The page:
Coping with Depression, Anxiety, or PTSD from a Spinal Cord Injury

Coping with Depression, Anxiety, or PTSD from a Spinal Cord Injury

A spinal cord injury (SCI) is a life-changing event that can cause depression, anxiety, and post-traumatic stress disorder (PTSD) in individuals. Coping with these mental health challenges can be extremely difficult, but it is possible with the right strategies and support. 


Depression is common after suffering a spinal cord injury (SCI). The sudden change in physical abilities, loss of independence, and challenges associated with rehabilitation can all contribute to feelings of sadness and hopelessness. 

Here are some strategies that may help:

Seek Professional Counseling

A mental health professional can provide support, guidance, and counseling. In addition, they may recommend cognitive-behavioral therapy (CBT) and/or antidepressant medication.

Stay Connected

Isolation and loneliness can contribute to depression. Therefore, it is important to stay connected with friends and family, join support groups, or engage in online communities to avoid these feelings.


Low-impact physical exercise can help reduce symptoms of depression. A physical therapist can develop an exercise program that suits your abilities.

Practice Self-Care

Engage in activities that you enjoy and find relaxing, such as taking a warm bath, listening to music, or reading a book.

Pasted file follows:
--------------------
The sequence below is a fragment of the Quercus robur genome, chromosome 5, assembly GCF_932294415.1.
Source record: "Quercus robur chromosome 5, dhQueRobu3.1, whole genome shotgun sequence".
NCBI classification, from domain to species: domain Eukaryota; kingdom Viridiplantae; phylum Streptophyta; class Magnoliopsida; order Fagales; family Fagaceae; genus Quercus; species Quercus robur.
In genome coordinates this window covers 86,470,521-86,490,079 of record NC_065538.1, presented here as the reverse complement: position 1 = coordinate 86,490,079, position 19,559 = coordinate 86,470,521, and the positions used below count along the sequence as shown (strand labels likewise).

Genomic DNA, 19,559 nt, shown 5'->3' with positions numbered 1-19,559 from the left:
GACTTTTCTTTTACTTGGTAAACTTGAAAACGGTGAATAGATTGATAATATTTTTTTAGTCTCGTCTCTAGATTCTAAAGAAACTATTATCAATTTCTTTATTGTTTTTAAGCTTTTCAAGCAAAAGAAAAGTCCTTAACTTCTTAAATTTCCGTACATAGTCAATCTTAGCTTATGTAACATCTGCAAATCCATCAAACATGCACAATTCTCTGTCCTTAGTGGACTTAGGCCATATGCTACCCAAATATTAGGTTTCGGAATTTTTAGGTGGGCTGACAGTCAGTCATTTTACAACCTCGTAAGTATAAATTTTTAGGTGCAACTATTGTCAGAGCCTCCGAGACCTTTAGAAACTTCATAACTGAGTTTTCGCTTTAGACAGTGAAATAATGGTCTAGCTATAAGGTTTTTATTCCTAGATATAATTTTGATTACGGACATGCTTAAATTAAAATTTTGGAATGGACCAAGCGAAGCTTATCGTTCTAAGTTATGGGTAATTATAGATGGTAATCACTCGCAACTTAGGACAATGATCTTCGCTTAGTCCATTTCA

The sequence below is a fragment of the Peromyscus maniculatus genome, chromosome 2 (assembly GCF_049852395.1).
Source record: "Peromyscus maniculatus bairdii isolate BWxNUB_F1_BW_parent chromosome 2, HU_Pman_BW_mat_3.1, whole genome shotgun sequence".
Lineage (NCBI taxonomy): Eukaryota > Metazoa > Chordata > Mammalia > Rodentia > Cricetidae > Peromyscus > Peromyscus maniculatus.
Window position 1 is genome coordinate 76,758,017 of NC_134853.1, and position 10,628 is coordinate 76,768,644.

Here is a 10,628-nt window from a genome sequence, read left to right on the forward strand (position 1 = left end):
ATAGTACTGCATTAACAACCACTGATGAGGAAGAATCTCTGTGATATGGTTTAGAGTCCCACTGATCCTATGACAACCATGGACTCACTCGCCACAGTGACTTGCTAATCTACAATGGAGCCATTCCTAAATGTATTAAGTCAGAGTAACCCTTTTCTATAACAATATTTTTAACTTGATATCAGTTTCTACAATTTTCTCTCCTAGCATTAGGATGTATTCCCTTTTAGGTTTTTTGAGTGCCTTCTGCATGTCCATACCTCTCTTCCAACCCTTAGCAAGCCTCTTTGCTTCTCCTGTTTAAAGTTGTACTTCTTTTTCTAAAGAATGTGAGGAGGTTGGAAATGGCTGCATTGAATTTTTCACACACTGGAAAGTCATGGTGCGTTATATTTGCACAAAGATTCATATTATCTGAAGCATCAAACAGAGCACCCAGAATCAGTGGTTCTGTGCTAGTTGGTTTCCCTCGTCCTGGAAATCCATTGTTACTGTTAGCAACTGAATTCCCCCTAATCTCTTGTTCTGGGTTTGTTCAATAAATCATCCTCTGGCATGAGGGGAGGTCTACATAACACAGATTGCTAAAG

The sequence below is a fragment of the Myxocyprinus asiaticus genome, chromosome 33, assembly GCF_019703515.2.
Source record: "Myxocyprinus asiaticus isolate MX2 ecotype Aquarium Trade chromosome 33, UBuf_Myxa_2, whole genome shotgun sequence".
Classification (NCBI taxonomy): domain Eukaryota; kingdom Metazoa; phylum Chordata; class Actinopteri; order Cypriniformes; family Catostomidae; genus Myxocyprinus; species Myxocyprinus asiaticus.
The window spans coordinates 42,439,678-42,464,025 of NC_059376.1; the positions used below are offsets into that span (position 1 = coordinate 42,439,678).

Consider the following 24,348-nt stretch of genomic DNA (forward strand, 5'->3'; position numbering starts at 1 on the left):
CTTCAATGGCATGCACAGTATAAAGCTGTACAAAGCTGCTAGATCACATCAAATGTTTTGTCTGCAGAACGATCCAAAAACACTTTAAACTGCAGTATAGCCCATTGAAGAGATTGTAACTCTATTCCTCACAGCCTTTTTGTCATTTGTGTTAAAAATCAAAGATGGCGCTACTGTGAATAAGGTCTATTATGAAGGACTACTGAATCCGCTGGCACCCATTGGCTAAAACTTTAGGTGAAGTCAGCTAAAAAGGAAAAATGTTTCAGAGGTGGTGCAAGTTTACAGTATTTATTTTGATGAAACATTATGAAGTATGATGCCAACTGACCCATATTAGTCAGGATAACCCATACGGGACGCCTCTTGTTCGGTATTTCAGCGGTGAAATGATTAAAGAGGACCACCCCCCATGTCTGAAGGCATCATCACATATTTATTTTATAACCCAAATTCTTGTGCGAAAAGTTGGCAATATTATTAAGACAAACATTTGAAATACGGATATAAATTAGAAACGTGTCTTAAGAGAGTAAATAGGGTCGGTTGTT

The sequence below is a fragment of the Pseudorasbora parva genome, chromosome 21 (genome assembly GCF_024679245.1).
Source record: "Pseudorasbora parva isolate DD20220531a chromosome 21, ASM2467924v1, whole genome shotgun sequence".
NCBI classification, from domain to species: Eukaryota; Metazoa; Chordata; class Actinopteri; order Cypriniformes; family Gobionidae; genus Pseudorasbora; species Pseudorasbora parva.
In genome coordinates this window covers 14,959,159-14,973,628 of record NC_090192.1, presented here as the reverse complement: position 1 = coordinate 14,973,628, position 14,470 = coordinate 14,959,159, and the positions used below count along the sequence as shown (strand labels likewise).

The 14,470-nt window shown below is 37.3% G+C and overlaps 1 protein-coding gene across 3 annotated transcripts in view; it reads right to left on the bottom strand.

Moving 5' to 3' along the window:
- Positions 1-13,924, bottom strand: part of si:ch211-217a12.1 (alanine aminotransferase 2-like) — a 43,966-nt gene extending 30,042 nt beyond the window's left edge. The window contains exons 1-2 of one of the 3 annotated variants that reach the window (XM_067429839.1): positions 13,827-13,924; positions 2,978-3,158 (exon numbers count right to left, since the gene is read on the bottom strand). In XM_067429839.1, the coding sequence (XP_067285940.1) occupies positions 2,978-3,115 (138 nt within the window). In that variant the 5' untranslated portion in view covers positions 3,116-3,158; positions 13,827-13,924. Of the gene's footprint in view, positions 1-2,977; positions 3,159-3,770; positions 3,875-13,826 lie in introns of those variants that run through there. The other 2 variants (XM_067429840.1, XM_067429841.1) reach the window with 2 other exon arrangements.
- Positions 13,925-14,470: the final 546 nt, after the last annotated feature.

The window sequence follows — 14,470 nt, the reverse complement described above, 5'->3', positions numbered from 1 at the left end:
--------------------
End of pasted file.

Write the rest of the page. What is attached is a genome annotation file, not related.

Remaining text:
Anxiety is another common mental health challenge for people with SCIs. Anxiety can manifest as worry, fear, and panic attacks, and when it becomes excessive or persistent, it can interfere with daily life. Here are some strategies that may help you cope with anxiety:

Practice Relaxation Techniques

Deep breathing, meditation, or progressive muscle relaxation can help reduce symptoms.

Identify Triggers

Identify situations or events that trigger your anxiety and try to avoid them. If avoidance is not possible, work with a mental health professional to develop coping strategies for those triggers.

Challenge Negative Thoughts

Anxiety can be fueled by negative thoughts. Learn to challenge these thoughts by asking yourself if they are accurate, helpful, or rational.

Develop a Routine

Establishing a daily routine can help reduce anxiety by providing structure and predictability.


For people with SCIs, the trauma of the injury or how it occurred and the associated challenges can contribute to PTSD. The condition can cause distressing symptoms such as flashbacks, nightmares, intrusive thoughts, avoidance behavior, and hypervigilance. Here are some coping mechanisms that may help:

Seek Professional Help

A qualified mental health professional can help you process your emotions, identify triggers, and develop strategies to help your symptoms. Several types of treatment can be used to treat PTSD, including cognitive-behavioral therapy (CBT), eye movement desensitization and reprocessing (EMDR), exposure therapy which gradually exposes you to the traumatic event in a safe and controlled environment, and medications. 

Practice Self-Care

Yoga, listening to music, reading a book, and meditation can help.

Participate in Physical Activities

Engaging in activities that you enjoy that are safe and appropriate for your level of injury can help boost your mood and overall well-being.

It is important to note that not all treatments or strategies work for everyone, and it may take time to find the right approach that works best for an individual. 

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